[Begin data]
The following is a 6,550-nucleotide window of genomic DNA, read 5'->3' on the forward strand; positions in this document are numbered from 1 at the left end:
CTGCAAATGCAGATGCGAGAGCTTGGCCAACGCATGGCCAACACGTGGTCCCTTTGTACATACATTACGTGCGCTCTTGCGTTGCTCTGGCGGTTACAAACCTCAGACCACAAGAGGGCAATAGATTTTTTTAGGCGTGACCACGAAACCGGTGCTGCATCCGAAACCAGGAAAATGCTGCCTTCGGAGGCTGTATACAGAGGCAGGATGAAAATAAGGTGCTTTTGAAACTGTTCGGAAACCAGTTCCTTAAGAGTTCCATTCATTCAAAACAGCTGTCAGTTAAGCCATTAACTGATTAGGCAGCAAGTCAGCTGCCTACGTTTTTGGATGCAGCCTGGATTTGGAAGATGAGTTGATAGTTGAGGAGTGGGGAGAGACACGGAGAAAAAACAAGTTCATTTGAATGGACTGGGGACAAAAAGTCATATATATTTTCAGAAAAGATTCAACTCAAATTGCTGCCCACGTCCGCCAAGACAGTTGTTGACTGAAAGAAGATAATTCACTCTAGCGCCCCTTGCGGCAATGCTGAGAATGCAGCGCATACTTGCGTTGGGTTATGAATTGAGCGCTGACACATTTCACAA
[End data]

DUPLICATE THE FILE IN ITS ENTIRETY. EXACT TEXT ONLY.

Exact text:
The following is a 6,550-nucleotide window of genomic DNA, read 5'->3' on the forward strand; positions in this document are numbered from 1 at the left end:
CTGCAAATGCAGATGCGAGAGCTTGGCCAACGCATGGCCAACACGTGGTCCCTTTGTACATACATTACGTGCGCTCTTGCGTTGCTCTGGCGGTTACAAACCTCAGACCACAAGAGGGCAATAGATTTTTTTAGGCGTGACCACGAAACCGGTGCTGCATCCGAAACCAGGAAAATGCTGCCTTCGGAGGCTGTATACAGAGGCAGGATGAAAATAAGGTGCTTTTGAAACTGTTCGGAAACCAGTTCCTTAAGAGTTCCATTCATTCAAAACAGCTGTCAGTTAAGCCATTAACTGATTAGGCAGCAAGTCAGCTGCCTACGTTTTTGGATGCAGCCTGGATTTGGAAGATGAGTTGATAGTTGAGGAGTGGGGAGAGACACGGAGAAAAAACAAGTTCATTTGAATGGACTGGGGACAAAAAGTCATATATATTTTCAGAAAAGATTCAACTCAAATTGCTGCCCACGTCCGCCAAGACAGTTGTTGACTGAAAGAAGATAATTCACTCTAGCGCCCCTTGCGGCAATGCTGAGAATGCAGCGCATACTTGCGTTGGGTTATGAATTGAGCGCTGACACATTTCACAA